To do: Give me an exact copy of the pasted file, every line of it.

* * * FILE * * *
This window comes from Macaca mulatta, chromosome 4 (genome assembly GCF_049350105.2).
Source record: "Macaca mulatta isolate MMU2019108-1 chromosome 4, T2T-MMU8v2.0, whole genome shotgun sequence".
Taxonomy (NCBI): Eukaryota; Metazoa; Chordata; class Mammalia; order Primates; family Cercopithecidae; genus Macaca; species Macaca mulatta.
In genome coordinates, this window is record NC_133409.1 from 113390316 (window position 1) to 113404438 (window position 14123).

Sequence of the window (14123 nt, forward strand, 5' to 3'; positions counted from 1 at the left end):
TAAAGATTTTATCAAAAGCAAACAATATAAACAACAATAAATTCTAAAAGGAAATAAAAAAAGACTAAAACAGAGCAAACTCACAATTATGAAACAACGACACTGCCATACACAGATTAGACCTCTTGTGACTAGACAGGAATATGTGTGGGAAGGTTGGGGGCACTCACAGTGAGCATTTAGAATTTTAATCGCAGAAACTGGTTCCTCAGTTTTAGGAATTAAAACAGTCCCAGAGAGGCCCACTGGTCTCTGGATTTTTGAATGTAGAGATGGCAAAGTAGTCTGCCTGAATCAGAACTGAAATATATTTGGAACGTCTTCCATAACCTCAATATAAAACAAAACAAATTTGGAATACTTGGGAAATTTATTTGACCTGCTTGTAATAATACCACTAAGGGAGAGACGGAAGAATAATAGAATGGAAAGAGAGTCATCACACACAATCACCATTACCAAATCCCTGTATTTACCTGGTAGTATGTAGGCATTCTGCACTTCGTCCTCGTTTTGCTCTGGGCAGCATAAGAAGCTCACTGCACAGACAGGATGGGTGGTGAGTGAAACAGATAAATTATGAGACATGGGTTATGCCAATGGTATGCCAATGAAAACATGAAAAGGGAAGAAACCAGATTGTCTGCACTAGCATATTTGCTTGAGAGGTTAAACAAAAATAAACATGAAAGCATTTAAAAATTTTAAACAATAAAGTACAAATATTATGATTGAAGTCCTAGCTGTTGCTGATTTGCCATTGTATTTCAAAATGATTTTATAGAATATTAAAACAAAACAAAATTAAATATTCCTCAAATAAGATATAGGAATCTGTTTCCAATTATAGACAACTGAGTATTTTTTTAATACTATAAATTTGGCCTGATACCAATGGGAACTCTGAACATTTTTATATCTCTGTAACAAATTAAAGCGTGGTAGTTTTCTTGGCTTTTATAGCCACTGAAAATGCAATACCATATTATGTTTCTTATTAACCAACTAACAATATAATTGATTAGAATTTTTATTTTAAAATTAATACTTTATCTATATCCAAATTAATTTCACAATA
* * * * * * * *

This window comes from Macaca mulatta, chromosome 4 (genome assembly GCF_049350105.2).
Source record: "Macaca mulatta isolate MMU2019108-1 chromosome 4, T2T-MMU8v2.0, whole genome shotgun sequence".
Taxonomy (NCBI): Eukaryota; Metazoa; Chordata; class Mammalia; order Primates; family Cercopithecidae; genus Macaca; species Macaca mulatta.
In genome coordinates, this window is record NC_133409.1 from 113390316 (window position 1) to 113404438 (window position 14123).

Sequence of the window (14123 nt, forward strand, 5' to 3'; positions counted from 1 at the left end):
TAAAGATTTTATCAAAAGCAAACAATATAAACAACAATAAATTCTAAAAGGAAATAAAAAAAGACTAAAACAGAGCAAACTCACAATTATGAAACAACGACACTGCCATACACAGATTAGACCTCTTGTGACTAGACAGGAATATGTGTGGGAAGGTTGGGGGCACTCACAGTGAGCATTTAGAATTTTAATCGCAGAAACTGGTTCCTCAGTTTTAGGAATTAAAACAGTCCCAGAGAGGCCCACTGGTCTCTGGATTTTTGAATGTAGAGATGGCAAAGTAGTCTGCCTGAATCAGAACTGAAATATATTTGGAACGTCTTCCATAACCTCAATATAAAACAAAACAAATTTGGAATACTTGGGAAATTTATTTGACCTGCTTGTAATAATACCACTAAGGGAGAGACGGAAGAATAATAGAATGGAAAGAGAGTCATCACACACAATCACCATTACCAAATCCCTGTATTTACCTGGTAGTATGTAGGCATTCTGCACTTCGTCCTCGTTTTGCTCTGGGCAGCATAAGAAGCTCACTGCACAGACAGGATGGGTGGTGAGTGAAACAGATAAATTATGAGACATGGGTTATGCCAATGGTATGCCAATGAAAACATGAAAAGGGAAGAAACCAGATTGTCTGCACTAGCATATTTGCTTGAGAGGTTAAACAAAAATAAACATGAAAGCATTTAAAAATTTTAAACAATAAAGTACAAATATTATGATTGAAGTCCTAGCTGTTGCTGATTTGCCATTGTATTTCAAAATGATTTTATAGAATATTAAAACAAAACAAAATTAAATATTCCTCAAATAAGATATAGGAATCTGTTTCCAATTATAGACAACTGAGTATTTTTTTAATACTATAAATTTGGCCTGATACCAATGGGAACTCTGAACATTTTTATATCTCTGTAACAAATTAAAGCGTGGTAGTTTTCTTGGCTTTTATAGCCACTGAAAATGCAATACCATATTATGTTTCTTATTAACCAACTAACAATATAATTGATTAGAATTTTTATTTTAAAATTAATACTTTATCTATATCCAAATTAATTTCACAATA